W3C home > Mailing lists > Public > public-rdf-in-xhtml-tf@w3.org > October 2004

Various comments from implementation

From: Jeremy Carroll <jjc@hplb.hpl.hp.com>
Date: Thu, 28 Oct 2004 20:09:00 +0100
Message-ID: <418143CC.7020403@hplb.hpl.hp.com>
To: public-rdf-in-xhtml-tf <public-rdf-in-xhtml-tf@w3.org>

Hard to fully distinguish editorial from substantive, because it is 
occasional unclear what is correct behaviour, so the editors may respond 
to the comments by making it clear in a way that differs from my 

1) link and meta special?

In para 3.1
  However, RDF/A provides another mechanism, which is that if a link or 
meta element is used, and no [subject] is present, then the [triple] 
concerns the parent of the element.


  This syntax only applies to the elements link and meta,

however section 4, para 4.2.4
does not restrict this feature to link and meta elements.

FWIW My implementation follows 4.2.4, but don't see that as an opinion.

2) [editorial] suggested reordering of material

As is clear in my discussion, a crucial insight into implementing is 
that some of the object rules apply to some of the predicate rules, and 
some don't.

I think this can be made clearer by restructuring sections 4 and 5 as 

4.1 Processing
4.2 Subjects
4.3 Resource Objects (was 4.4 without 4.4.1)
4.4 Literal Objects (4.4.1 and 5.1)
4.5 Predicates
4.5.1 Predicates for resource objects
4.5.2 Predicates for property objects

3) all-matches principle rather than procedural reading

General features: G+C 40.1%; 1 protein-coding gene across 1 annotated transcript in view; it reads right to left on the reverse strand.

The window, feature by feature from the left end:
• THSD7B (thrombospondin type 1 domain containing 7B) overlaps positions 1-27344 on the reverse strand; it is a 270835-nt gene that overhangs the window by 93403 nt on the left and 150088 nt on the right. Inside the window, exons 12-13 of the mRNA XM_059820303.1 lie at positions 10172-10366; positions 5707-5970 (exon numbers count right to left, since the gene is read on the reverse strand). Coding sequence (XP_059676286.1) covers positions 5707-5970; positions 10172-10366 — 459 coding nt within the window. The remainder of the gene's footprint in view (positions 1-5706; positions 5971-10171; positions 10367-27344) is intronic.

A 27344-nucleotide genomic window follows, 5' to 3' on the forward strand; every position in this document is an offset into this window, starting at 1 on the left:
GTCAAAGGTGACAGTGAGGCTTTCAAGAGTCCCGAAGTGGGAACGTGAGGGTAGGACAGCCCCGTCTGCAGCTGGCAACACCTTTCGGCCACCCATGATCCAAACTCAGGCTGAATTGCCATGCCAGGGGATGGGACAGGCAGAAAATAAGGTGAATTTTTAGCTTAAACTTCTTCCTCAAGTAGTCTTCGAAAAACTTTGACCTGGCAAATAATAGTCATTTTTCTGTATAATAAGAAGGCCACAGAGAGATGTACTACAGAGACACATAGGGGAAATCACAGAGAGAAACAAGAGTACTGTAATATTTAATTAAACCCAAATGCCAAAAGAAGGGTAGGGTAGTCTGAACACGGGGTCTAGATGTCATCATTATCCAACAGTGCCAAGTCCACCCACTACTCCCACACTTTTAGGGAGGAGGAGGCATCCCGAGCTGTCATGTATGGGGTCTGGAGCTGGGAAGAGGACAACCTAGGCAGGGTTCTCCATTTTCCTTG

In section 3 there is a clear declarative all and any matches intent:

See discussion concerning:
     rel="dc:creator" rev="foaf:homepage" 
     property="dc:title" content="Internet Applications"

However, the rules concerning the subject partially suggests a 
procedural processing of try one, if no luck, try the next etc.
The specific text is in para 4.2.3
  If an [RDF/A element] does not contain an about attribute, but does 
contain an attribute of type xml:id  then this is used for the subject.
I think this should be:
"does not contain an about or a nodeID attribute"
and that the previous subsection 4.2.2 on nodeID should clarify that it 
applies in addition to 4.2.1 on about so that

     rel="dc:creator" rev="foaf:homepage" 
     property="dc:title" content="Internet Applications"
would generate six triples (I think)

4) paras  4.3.4 versus para 4.4.3
Para 4.3.4 and para 4.4.3 overlap but with differnet processing:


  <p nodeID="foo" rel="eg:prop">
       <link nodeID="bar" href="http://example.org"/>

By 4.4.3 we get
_:foo eg:prop _:bar .

By 4.3.4 we get
_:bar eg:prop <http://example.org> .

That doesn't seem right.
I suggest deleting 4.3.4 and and replacing with simplified 
version of using hasReferenceTo as default predicate if none 

This would give

_:foo eg:prop _:bar .
_:bar xhtml2:hasReferenceTo <http://example.org> .

5) para 4.4.3 and children with no explicit subject

I think para 4.4.3 should be clear that it applies to all child elements 
of an element with a @rel or @rev attribute with no @href.
If the child element has a @nodeID or @about attribute (or both) then 
they are used to give the *object* of the triple for the parent element.
If the child element has neither a @nodeID or @about attribute but an 
xml:id attribute then the xml:id attribute is used.
If the child has none of @about @nodeID or @xml:id then a gensym 
(corresponding to the child) is used (this behaviour is not in RDF/A at 
the moment, hmmm but I have implemented it).

It allows
   <link about="#foo" rel="eg:prop1">
        <meta property="dc:creator" content="Jeremy Carroll"/>

to generate two triples
<#foo> eg:prop1 _:a .
_:a dc:creator "Jeremy Carroll" .

Received on Thursday, 28 October 2004 19:09:13 UTC

This archive was generated by hypermail 2.3.1 : Tuesday, 6 January 2015 21:50:18 UTC